The Australian Psychological Society (APS) has expressed grave concerns over the classification MA given to the soon to be released movie, The Happening.
APS President, Amanda Gordon, said:
This movie, with its graphic and repeated depictions of violent suicides should receive an R classification instead of the MA rating. We call on the Classification Board to urgently review this rating.
Not only does this movie romanticise and sensationalise suicide, but it depicts many different methods of achieving that end. There is good evidence that the reporting of suicides can lead to copycat behavior, and there are many instances of increased
suicide rates following media portrayals of suicide. The more detailed the descriptions or portrayals of the suicide, the greater the risk that vulnerable people, including young people or people with mental health problems, may harm themselves.
Psychologists have grave concerns that we will see a real increase in both suicide attempts and successful suicides, as a result of people viewing this movie. The most vulnerable, including young people, will be protected by a higher rating by the
We have media guidelines for the reporting of suicide, and classification systems for films for very good reasons. What better reason is there than the protection of vulnerable people in our society?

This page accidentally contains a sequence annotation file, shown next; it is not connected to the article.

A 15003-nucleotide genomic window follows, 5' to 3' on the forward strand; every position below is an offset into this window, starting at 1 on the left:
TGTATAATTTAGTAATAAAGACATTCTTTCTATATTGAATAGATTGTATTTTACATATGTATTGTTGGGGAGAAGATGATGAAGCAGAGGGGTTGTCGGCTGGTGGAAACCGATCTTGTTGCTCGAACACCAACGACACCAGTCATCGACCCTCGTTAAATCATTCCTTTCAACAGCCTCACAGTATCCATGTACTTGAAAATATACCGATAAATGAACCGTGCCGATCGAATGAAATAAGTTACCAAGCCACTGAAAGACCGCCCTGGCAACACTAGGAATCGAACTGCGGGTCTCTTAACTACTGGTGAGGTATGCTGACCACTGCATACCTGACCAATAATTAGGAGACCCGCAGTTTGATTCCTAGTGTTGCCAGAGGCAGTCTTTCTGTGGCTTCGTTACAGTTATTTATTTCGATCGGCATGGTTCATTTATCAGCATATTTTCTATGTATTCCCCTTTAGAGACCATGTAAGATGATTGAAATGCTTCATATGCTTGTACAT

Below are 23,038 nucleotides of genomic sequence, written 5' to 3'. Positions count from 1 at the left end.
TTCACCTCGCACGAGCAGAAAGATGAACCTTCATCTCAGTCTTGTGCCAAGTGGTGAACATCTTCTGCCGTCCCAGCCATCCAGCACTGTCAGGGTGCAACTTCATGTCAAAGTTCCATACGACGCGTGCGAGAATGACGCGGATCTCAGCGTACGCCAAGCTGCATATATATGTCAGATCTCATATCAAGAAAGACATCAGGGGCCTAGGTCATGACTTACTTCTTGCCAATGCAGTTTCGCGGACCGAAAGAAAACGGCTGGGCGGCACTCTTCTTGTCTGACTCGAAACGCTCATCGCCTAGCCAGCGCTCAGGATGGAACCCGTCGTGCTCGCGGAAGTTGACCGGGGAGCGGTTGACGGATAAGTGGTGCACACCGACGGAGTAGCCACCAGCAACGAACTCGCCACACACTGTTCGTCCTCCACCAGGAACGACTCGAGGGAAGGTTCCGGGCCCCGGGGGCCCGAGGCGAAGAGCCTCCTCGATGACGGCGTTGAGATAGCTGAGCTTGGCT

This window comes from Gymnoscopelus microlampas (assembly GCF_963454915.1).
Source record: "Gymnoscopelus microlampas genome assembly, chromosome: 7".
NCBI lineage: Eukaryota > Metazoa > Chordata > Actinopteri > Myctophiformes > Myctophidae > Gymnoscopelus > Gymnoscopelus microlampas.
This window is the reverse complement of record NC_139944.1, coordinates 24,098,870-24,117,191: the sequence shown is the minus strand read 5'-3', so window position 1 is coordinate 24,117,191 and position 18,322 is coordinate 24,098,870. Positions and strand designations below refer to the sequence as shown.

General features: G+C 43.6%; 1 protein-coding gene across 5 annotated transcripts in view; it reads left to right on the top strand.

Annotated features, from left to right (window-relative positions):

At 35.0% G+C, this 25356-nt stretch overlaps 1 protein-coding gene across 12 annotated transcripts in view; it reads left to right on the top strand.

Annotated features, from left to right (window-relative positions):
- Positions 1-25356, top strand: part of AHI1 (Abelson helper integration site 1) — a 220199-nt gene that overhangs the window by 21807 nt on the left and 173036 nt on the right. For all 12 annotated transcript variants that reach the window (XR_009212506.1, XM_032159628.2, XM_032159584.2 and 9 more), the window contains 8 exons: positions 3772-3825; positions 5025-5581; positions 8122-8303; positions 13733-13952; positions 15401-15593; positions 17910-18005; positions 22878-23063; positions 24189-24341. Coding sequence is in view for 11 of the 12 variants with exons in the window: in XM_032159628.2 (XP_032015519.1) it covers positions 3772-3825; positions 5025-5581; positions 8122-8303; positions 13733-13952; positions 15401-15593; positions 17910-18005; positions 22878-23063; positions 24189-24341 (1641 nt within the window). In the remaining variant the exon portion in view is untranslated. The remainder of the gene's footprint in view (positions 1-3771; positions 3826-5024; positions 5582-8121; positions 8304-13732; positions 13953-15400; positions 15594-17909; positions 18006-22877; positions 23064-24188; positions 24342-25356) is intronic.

In the UK, the BBFC passed the film 15 with the following explanation:
THE HAPPENING is a thriller about a couple and a young girl trying to escape a mysterious toxin causing people to commit suicide and murder. The work was passed '15' for frequent images of suicide and moderate bloody injury.
Besides references to terrorism, and a sustained menace from an unseen and uncontrollable threat, the film also features a series of suicides by different methods, including a policeman shooting himself with sight of blood trickling from a bullet wound
in his head, sight of another man lying in a pool of blood having shot himself off-screen, a jump moment where several bodies are seen hanging from trees, a scene where a man slits his wrist at a small distance and another scene where two young teenage
boys are shot. In each case sight of blood and injury is fairly brief. However the treatment of the suicide theme and the frequency and nature of the injury detail went beyond the bounds of a '12A', but met the BBFC's '15' Guidelines which allow 'strong
threat and menace', and state that 'no theme is prohibited, provided that treatment is appropriate for 15 year olds', 'violence may be strong but not dwell on the infliction of pain or injury' and 'dangerous techniques (e.g. combat, hanging, suicide, and
self-harming) should not dwell on imitable detail'.
The work also contains moderate language including uses of 'bitch'.